SAN FRANCISCO – On World Water Day, the United Nations’ international observance of water-related issues, the San Francisco Recreation & Park Department is proud to announce its continued reduction of water use over the last three years. In response to the Governor’s declaration of drought and the Public Utilities Commission’s (PUC) request for a 30 percent reduction using 2013 as a baseline year, SF Rec & Park has exceeded the mandates. Since January 2013, SF Rec & Park reduced its total water consumption by 39 percent (as of December 2015). In terms of only irrigation, SF Rec & Park reduced its water consumption by 43 percent.
This was achieved through the following methods: reducing irrigation duration by 10 percent (except where time-domain reflectometer technology is installed), shutting off recreational water features that were not in closed-loop systems, reducing the run time of decorative fountains and landscape water features, prioritizing repairs related to water loss and water conservation, prohibiting the washing of vehicles (except for mowers to prevent the spreading of weeds), and by educating park users about water conservation.
Additionally, through park improvements, SF Rec & Park is continuously updating its irrigation systems to meet modern standards. A water audit by the PUC determined the parks with the greatest water loss, hence the best opportunity for water conservation. SF Rec & Park applied for and received PUC grant funds for three sites: Jefferson Square, Balboa Park, and Alta Plaza (north side). These projects generate water savings in several ways: by replacing old, leaking sprinkler systems with new irrigation lines; installing smart controllers; replanting with predominantly “no-mow” grass, a water conserving alternative to a conventional lawn; and replacing landscaping with drought-tolerant plants.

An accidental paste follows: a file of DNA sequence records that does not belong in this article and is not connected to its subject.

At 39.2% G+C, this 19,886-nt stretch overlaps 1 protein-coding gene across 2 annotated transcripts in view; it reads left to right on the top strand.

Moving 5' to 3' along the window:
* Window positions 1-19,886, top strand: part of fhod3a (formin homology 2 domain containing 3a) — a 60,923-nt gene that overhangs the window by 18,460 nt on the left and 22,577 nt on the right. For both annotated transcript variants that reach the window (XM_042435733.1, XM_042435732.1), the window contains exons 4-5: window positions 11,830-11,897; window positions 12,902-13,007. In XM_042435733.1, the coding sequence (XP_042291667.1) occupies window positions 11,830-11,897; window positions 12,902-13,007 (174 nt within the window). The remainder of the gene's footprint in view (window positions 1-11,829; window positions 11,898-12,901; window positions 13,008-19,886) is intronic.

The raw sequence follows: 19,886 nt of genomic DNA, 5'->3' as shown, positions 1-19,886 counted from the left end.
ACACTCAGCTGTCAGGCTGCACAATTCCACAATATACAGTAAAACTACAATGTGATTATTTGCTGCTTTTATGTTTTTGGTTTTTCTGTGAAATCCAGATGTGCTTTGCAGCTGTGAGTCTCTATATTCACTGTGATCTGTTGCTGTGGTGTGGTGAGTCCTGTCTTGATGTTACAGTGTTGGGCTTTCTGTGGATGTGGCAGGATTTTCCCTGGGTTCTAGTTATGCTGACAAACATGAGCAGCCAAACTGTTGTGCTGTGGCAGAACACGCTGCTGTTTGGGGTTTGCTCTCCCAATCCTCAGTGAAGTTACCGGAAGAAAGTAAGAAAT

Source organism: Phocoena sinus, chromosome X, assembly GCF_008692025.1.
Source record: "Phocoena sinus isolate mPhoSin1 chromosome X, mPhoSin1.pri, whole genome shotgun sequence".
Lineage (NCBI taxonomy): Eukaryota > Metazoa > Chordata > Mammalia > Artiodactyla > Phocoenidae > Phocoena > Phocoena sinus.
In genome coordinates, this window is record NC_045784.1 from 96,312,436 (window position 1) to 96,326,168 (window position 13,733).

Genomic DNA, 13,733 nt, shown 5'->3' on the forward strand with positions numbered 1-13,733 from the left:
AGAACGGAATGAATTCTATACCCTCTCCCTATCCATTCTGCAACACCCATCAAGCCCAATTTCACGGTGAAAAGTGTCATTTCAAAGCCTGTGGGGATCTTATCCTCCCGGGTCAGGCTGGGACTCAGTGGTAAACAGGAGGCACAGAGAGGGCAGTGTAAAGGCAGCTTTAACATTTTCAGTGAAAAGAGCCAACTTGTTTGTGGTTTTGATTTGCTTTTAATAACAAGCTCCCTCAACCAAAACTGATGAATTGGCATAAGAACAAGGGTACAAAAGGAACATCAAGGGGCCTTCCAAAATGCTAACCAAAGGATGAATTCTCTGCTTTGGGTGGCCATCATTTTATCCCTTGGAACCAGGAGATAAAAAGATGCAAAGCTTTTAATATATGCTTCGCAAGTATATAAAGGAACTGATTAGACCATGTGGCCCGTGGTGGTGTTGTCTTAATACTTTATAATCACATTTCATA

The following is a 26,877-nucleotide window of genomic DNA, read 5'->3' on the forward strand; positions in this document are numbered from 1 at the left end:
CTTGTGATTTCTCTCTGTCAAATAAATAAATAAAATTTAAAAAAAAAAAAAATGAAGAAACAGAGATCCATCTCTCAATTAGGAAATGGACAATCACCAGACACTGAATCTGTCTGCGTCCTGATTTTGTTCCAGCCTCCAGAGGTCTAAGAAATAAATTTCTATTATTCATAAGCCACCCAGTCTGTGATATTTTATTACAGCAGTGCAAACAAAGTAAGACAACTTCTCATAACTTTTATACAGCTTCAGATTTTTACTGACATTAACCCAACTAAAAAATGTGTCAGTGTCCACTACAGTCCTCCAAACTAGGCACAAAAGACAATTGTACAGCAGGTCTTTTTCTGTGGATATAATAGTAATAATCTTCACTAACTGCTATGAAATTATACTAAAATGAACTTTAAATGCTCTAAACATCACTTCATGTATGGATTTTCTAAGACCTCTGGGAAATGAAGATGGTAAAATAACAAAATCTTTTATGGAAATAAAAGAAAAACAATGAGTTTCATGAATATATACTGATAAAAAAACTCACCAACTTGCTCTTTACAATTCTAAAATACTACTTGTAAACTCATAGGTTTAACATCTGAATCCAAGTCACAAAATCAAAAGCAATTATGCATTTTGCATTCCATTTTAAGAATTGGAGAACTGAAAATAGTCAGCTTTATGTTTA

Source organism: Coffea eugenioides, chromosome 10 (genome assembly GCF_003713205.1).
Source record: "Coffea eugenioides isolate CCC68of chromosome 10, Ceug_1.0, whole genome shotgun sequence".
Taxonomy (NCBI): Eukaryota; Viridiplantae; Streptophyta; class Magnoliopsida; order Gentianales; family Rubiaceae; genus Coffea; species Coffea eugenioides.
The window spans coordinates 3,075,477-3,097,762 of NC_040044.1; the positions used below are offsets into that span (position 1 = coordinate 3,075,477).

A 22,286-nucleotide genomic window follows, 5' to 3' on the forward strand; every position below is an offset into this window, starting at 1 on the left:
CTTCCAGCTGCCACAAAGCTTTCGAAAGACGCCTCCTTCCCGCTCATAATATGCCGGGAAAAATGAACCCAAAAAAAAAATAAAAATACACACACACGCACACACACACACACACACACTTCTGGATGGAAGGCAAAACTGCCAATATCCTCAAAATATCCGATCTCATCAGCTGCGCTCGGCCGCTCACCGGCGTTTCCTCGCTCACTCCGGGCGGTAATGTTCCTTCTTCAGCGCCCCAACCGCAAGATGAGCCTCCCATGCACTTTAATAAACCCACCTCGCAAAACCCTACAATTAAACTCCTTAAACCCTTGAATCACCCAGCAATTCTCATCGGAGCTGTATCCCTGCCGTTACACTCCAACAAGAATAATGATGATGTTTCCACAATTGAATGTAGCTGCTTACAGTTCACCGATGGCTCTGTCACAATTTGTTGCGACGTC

Monies from the voter-approved 2008 and 2012 Clean & Safe Neighborhood Parks Bonds have funded upgrades to playground irrigation and drainage systems that have significantly reduced water usage. Examples include the bio-retention pond at Cayuga Playground that captures storm water overflow and the living roof at Hayes Valley Playground.
“I’m proud of the work we’ve been doing at Rec & Park,” said Phil Ginsburg, General Manager. “We’re off to an even better start in 2016 and I look forward to continuing this trajectory so that our water resources and parks last for generations to come.”
Three more water conservation projects are in the works: Alamo Square, Alta Plaza (south side), and the playfields at Moscone Rec. The turf athletic fields recently installed at Minnie & Lovie Ward Rec Center and Beach Chalet require no irrigation and are playable right after the rain. The $52 million Playfields Initiative, a public-private partnership between SF Rec & Park and the City Fields Foundation, installed a total of 21 state-of-the-art play fields at nine locations across the City. By replacing damaged grass with synthetic turf that does not require watering, the project saves 25 million gallons of water annually.